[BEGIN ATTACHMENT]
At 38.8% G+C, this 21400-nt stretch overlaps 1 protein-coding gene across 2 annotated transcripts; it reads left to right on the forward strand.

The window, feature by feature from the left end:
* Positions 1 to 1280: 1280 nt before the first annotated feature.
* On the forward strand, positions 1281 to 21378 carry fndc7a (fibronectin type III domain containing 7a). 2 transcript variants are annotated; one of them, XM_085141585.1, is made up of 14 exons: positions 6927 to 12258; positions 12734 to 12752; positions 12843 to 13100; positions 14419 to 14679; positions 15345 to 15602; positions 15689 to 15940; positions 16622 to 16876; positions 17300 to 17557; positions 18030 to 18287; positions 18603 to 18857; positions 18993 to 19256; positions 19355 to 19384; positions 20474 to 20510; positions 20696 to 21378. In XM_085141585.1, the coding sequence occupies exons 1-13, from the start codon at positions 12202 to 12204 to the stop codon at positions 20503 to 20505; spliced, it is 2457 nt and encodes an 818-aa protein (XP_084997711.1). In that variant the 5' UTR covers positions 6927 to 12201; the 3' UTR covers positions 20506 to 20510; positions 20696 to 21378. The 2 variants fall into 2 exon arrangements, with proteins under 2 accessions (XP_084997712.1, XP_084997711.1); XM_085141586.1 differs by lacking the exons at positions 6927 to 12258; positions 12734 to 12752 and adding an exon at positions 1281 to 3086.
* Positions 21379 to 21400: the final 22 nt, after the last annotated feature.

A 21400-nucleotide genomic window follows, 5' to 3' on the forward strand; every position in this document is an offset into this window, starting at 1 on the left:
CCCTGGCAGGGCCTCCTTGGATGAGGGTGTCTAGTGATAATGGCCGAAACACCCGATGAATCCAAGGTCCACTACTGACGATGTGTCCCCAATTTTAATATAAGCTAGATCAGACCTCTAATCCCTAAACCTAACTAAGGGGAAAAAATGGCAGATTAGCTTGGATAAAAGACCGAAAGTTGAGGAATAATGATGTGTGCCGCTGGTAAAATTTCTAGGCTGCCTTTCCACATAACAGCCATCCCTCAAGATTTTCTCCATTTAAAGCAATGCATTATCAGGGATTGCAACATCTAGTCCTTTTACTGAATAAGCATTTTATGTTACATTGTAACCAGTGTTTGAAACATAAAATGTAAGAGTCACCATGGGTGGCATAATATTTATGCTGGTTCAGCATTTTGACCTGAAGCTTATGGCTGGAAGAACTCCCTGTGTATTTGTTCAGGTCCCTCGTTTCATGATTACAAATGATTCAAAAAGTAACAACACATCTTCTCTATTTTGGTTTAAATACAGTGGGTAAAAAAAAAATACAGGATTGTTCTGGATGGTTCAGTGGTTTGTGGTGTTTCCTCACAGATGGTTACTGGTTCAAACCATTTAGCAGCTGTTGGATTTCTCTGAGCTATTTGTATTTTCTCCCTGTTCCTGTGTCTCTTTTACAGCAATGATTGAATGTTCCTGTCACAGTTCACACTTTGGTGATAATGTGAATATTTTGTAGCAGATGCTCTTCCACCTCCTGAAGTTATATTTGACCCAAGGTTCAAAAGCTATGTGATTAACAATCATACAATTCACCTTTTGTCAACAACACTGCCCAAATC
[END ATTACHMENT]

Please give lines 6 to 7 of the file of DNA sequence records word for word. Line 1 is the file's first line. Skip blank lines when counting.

A 21400-nucleotide genomic window follows, 5' to 3' on the forward strand; every position in this document is an offset into this window, starting at 1 on the left:
CCCTGGCAGGGCCTCCTTGGATGAGGGTGTCTAGTGATAATGGCCGAAACACCCGATGAATCCAAGGTCCACTACTGACGATGTGTCCCCAATTTTAATATAAGCTAGATCAGACCTCTAATCCCTAAACCTAACTAAGGGGAAAAAATGGCAGATTAGCTTGGATAAAAGACCGAAAGTTGAGGAATAATGATGTGTGCCGCTGGTAAAATTTCTAGGCTGCCTTTCCACATAACAGCCATCCCTCAAGATTTTCTCCATTTAAAGCAATGCATTATCAGGGATTGCAACATCTAGTCCTTTTACTGAATAAGCATTTTATGTTACATTGTAACCAGTGTTTGAAACATAAAATGTAAGAGTCACCATGGGTGGCATAATATTTATGCTGGTTCAGCATTTTGACCTGAAGCTTATGGCTGGAAGAACTCCCTGTGTATTTGTTCAGGTCCCTCGTTTCATGATTACAAATGATTCAAAAAGTAACAACACATCTTCTCTATTTTGGTTTAAATACAGTGGGTAAAAAAAAAATACAGGATTGTTCTGGATGGTTCAGTGGTTTGTGGTGTTTCCTCACAGATGGTTACTGGTTCAAACCATTTAGCAGCTGTTGGATTTCTCTGAGCTATTTGTATTTTCTCCCTGTTCCTGTGTCTCTTTTACAGCAATGATTGAATGTTCCTGTCACAGTTCACACTTTGGTGATAATGTGAATATTTTGTAGCAGATGCTCTTCCACCTCCTGAAGTTATATTTGACCCAAGGTTCAAAAGCTATGTGATTAACAATCATACAATTCACCTTTTGTCAACAACACTGCCCAAATC